Trainer Carole Davison (also the trainer of TDN Blog star Thewifedoesntknow) accompanied Kris when she evaluated Sunny and rode her for the first time. 
 Although Carole's clients usually ride Thoroughbreds and warmbloods, Carole liked Sunny right away:
"When Kris asked me to take a look at a Mustang that she was interested in adopting as her first horse, I was a bit hesitant. However, the first thing I noted was her kind eye. Although she wasn't sure what was expected of her, she remained calm throughout the entire ride. Sunny is a very sweet mare, with a calm, confident demeanor. She is a comfortable ride with steady consistent gaits. Her canter has improved significantly. When Kris first brought her home she had a difficult time getting into as well as staying in the canter. She now steps into the canter easily, well balanced, and maintains a nice forward pace."
Two times a week, every week, Kris and Sunny train with Carole. Through the lessons primarily focus on dressage, they also school for judged trail rides, and are beginning a little work with cavaletti and small jumps.  
Their dedication and commitment was rewarded handsomely in 2012, when Kris and Sunny competed in their first two dressage shows, and scored in the high 60s (for those who are unfamiliar with dressage, those are great scores!). Sunny shows under the name Sunshine Daydream, as a nod to her California roots.

Kris is a true student of the horse, and always works hard to improve her communication with Sunny:
"Over the next year, I discovered that Sunny was all that I had hoped she would be – patient, smart, willing, and calm.  She is tolerant of my rookie mistakes in the saddle and my occasional bouts of fear, gamely trying her best to decipher my sometimes murky aids. Sunny is helping me to become a more confident rider, and already we have tried our hand at intro-level dressage and a judged trail ride."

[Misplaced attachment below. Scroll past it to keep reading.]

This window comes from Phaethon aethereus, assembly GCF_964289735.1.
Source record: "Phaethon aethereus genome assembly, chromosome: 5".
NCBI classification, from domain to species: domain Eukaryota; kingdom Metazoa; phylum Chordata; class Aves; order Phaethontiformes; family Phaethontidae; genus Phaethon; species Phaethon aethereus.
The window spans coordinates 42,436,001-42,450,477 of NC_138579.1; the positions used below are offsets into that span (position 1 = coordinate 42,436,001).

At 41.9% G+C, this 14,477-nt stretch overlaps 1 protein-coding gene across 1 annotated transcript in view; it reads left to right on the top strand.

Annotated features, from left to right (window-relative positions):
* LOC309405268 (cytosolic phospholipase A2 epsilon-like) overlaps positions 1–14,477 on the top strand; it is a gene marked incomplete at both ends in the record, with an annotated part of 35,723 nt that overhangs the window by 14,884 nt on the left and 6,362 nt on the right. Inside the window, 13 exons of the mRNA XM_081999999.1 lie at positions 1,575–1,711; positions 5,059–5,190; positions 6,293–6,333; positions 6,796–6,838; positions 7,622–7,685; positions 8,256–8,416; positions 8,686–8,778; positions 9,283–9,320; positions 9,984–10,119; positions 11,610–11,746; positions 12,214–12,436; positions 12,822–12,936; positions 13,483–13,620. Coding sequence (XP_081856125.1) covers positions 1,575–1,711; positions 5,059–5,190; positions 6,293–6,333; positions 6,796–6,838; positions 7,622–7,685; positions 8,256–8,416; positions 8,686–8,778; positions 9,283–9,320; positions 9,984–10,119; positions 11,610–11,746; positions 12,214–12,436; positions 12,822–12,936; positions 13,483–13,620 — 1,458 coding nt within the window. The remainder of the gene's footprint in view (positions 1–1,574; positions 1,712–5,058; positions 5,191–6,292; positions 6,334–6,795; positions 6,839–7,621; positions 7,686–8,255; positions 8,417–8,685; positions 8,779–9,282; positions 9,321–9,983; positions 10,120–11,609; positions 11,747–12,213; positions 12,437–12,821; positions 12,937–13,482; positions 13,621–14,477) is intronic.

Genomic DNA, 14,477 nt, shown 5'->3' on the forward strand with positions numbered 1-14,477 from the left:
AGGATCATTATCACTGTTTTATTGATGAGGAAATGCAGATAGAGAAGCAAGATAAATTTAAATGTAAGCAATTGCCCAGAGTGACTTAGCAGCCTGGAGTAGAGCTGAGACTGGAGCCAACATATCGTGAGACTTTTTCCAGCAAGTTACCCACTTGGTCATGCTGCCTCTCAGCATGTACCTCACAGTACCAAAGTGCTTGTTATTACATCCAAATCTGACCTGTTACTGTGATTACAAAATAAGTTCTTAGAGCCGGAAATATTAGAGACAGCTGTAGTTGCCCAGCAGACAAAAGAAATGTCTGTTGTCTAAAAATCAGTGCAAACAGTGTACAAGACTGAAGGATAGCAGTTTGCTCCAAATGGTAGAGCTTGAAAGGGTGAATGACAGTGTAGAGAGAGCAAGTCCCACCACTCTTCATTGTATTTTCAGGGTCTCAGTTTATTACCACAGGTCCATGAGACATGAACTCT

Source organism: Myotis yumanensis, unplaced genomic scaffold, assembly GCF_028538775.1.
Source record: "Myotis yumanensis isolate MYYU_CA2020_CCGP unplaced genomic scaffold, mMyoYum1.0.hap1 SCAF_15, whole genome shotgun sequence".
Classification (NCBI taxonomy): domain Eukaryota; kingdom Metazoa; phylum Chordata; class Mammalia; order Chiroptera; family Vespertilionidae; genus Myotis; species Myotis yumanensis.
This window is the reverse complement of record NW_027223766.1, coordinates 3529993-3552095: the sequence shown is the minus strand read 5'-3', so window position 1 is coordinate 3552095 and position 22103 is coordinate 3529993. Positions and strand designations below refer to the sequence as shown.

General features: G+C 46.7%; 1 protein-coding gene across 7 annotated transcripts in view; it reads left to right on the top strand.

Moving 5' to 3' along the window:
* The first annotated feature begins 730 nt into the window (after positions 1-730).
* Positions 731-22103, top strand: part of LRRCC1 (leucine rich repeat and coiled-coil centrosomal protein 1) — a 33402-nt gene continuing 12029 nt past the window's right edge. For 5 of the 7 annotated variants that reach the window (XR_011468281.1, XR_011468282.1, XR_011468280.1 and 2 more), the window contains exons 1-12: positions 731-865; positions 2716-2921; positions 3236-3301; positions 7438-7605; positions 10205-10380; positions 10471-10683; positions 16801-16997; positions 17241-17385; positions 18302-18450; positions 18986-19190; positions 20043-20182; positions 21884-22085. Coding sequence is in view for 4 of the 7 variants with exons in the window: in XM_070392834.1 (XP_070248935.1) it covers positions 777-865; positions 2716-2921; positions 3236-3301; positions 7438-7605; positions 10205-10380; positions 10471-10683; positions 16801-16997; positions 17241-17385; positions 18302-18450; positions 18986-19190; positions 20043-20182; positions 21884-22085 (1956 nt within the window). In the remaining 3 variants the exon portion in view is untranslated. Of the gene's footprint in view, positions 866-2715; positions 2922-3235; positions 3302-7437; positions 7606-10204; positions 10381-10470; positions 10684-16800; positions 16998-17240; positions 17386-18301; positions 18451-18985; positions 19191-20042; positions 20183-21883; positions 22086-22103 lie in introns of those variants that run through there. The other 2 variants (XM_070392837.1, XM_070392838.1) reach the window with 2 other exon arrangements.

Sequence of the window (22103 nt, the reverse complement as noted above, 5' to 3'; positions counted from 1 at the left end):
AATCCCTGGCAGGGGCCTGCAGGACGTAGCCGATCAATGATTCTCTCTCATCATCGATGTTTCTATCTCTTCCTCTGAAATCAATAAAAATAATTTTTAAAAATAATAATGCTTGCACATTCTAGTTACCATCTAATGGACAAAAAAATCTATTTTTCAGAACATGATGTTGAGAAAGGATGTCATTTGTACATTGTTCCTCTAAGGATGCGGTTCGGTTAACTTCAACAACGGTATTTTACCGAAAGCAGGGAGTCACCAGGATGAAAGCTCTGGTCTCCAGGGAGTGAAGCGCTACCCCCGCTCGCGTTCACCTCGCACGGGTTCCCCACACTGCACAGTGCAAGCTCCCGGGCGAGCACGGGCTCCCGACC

A judged trail ride is a very different type of competition from a dressage show.  A dressage show requires a horse to be intensely focused during a dressage test, which lasts less than ten minutes.  A judged trail ride is a test of a horse's willingness, bravery, and patience.
These rides can last over an hour, and horses are introduced to obstacles that they have never seen before, like the life-sized model horse pictured below. Sunny, in true Sunny fashion, tried to make friends with the "horse".
Don't let Sunny's primitive wild bay coloring fool you- she is built to MOVE. Her lovely conformation enables her to collect like a dressage horse, and also run and corner like a barrel racer. Genetic markers in the Twin Peaks herd have been linked to Spanish ancestry, and perhaps this is why she can move with such agility and grace.    
Descendants of US Army Cavalry and historic ranch stock are also part of the herd's genetic makeup, which might explain Sunny's amenable disposition.
This spring, Sunny was diagnosed with Equine Cushing's Disease, but with careful management and excellent veterinary care, it does not slow Sunny down at all. Kris and I board our horses at the same barn, and we've spent many, many hours enjoying trail rides together. I think Kris and Sunny are great riding buddies, and my horse Wizard agrees- he's quite fond of Sunny. 
 To know Sunny is to love her. Lisa Post worked hard to find the perfect home for her, and she couldn't be happier with Sunny's partnership with Kris, "I always considered Sunny a great example of what Mustangs have to offer. Now, partnered with Kris, she has become a great success story- a wonderful representative of both rescue horses and the American Mustang."
Kris is excited about a bright future with her lovely mare: 
"Sunny is an excellent ambassador for her breed; she is eminently practical with a steady and even temperament. It amazes me every day that a horse born in the wild could be so accepting of all the things we ask of our domesticated horses. We are daily becoming a better team, and I can’t wait to find out what we will accomplish together over the years. I am eternally grateful to Lisa Post at Helping Hearts Equine Rescue for allowing me the chance to become Sunny’s rider and caretaker, and to Sarah Andrew for pointing out the adoption posting (and countless hours of advice giving, commiserating, and encouraging!)."

 I'm sure Sunny agrees, Kris!

Click here to read Horses and Hope: Rosebud's Story 
Click here to read Horses and Hope: Georgia's Story 
 Click here to read Horses and Hope: Mimi's Story